The Journal Gazette
 
 
Wednesday, May 24, 2017 1:00 am

Tribal counsel

Respectful engagement, not mean tweets, is the only way we can show growth

Melissa A. Rinehart

Why has an iron fist of hate become a pre-emptive tool for the destruction of one's ideas and personal character? Why have many of our country's leaders seemingly set aside their integrity to tear apart someone else's?

It feels as if the bar continues to creep lower for thoughtful engagement, decorum and a demonstrable appreciation for our collective identity as Americans. True leaders don't lead from behind the scenes, they lead from the front lines. They answer questions from their constituents, listen openly without interruption or derision, do their research and seek a variety of opinions from which to frame possible solutions. In other words, they engage intentionally with and across diverse sectors. They work relationally instead of through unilineal discernment. They engage within a collective framework wherein everyone has value, not just those who agree with or financially support them. True leaders don't set aside ethics or morals to support initiatives that help a minority over a majority. They should not only work for us, but alongside us.

I want more leaders who are open to diverse thought and ways of building consensus. An anthropological study conducted in Kenya recently found that baboons, whose culture is hierarchical and authoritarian in nature, are capable of leading by consensus. Why can't humans do this more? Of course, it's not the only way to lead or organize ourselves, but I believe the timing couldn't be more perfect to at least try. I want leaders who don't counter oppositional thought with name-calling, insults or other childish tactics. Such ill-quipped banter is simplistic and shortsighted. Why not dig deeper for the root causes of division? Why not find those core issues we all agree on?

I have relationships with people of various political orientations, and we engage respectfully with one another because we understand from the outset that there's a shared purpose – to live healthy, prosperous lives. While our paths may differ for attaining that purpose, I actually think therein lies the beauty of opportunity. It's from these diverse paths that more thoughtful engagement emerges. It's from there opportunities can lead to effective change. Inclusion should not be feared, but revered. I'm tired of my elected leaders listening only to those who shout the loudest and decry the “other,” or those they deem more important or worthy for whatever reason.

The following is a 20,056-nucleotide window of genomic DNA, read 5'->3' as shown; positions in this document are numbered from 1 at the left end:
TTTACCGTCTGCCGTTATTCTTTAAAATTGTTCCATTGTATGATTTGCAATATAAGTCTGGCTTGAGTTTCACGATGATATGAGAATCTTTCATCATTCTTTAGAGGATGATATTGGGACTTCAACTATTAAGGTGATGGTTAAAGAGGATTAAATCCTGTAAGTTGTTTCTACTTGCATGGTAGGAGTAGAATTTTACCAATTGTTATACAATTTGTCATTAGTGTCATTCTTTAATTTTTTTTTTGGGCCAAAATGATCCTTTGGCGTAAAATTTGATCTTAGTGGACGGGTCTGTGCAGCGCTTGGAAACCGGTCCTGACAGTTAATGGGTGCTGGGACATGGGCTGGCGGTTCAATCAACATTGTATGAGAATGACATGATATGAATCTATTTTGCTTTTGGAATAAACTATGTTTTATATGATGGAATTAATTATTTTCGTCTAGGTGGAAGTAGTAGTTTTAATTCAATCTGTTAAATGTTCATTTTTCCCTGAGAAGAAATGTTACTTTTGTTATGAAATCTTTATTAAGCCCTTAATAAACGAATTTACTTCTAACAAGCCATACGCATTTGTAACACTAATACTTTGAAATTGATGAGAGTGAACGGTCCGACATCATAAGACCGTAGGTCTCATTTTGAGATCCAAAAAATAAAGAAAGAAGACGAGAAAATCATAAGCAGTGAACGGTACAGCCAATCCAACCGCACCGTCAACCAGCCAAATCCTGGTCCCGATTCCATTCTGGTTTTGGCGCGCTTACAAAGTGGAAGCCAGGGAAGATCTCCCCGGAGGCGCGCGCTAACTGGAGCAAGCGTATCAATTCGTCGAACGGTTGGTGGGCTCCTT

I value everyone and have committed my career to helping reduce inequities for disadvantaged populations because they, too, want and deserve healthy prosperous lives. While this country was founded on an intrinsic value of individualism, I'm tired of everyone looking out for his/herself. Integrity is one of the most critical qualities a person possesses, and it feels lost to me in public discourse today.

We need to strive for a common good because I firmly believe we can help more people by working together than from a space of contempt and disparagement. Simply put, we can do better and shouldn't tolerate what appears to be a new status quo for engagement. Our shared narrative doesn't reflect well on us right now, let alone work for us in any meaningful way outside inconsolable anger. Whether through media spin or Facebook memes simplifying complicated issues through disparaging language, our freedom of speech has become an abusive weapon of choice.

One needs to ask him/herself, how does this ugliness foster positive change? How does perpetuating hate move us forward collectively? If you're honest with yourself, you already know the answer to these questions - it doesn't.

My hope is that before one places or shares an ugly meme or tweet in the cybersphere, they pause and ask themselves how that's helping us move toward a common good. If baboons can reach consensus, why can't we?

Melissa A. Rinehart, a Fort Wayne resident, is an applied anthropologist and works as an educator, researcher, author, consultant and community advocate. With the support of Associated Churches of Fort Wayne and Allen County, she's leading the effort for Welcoming Fort Wayne.


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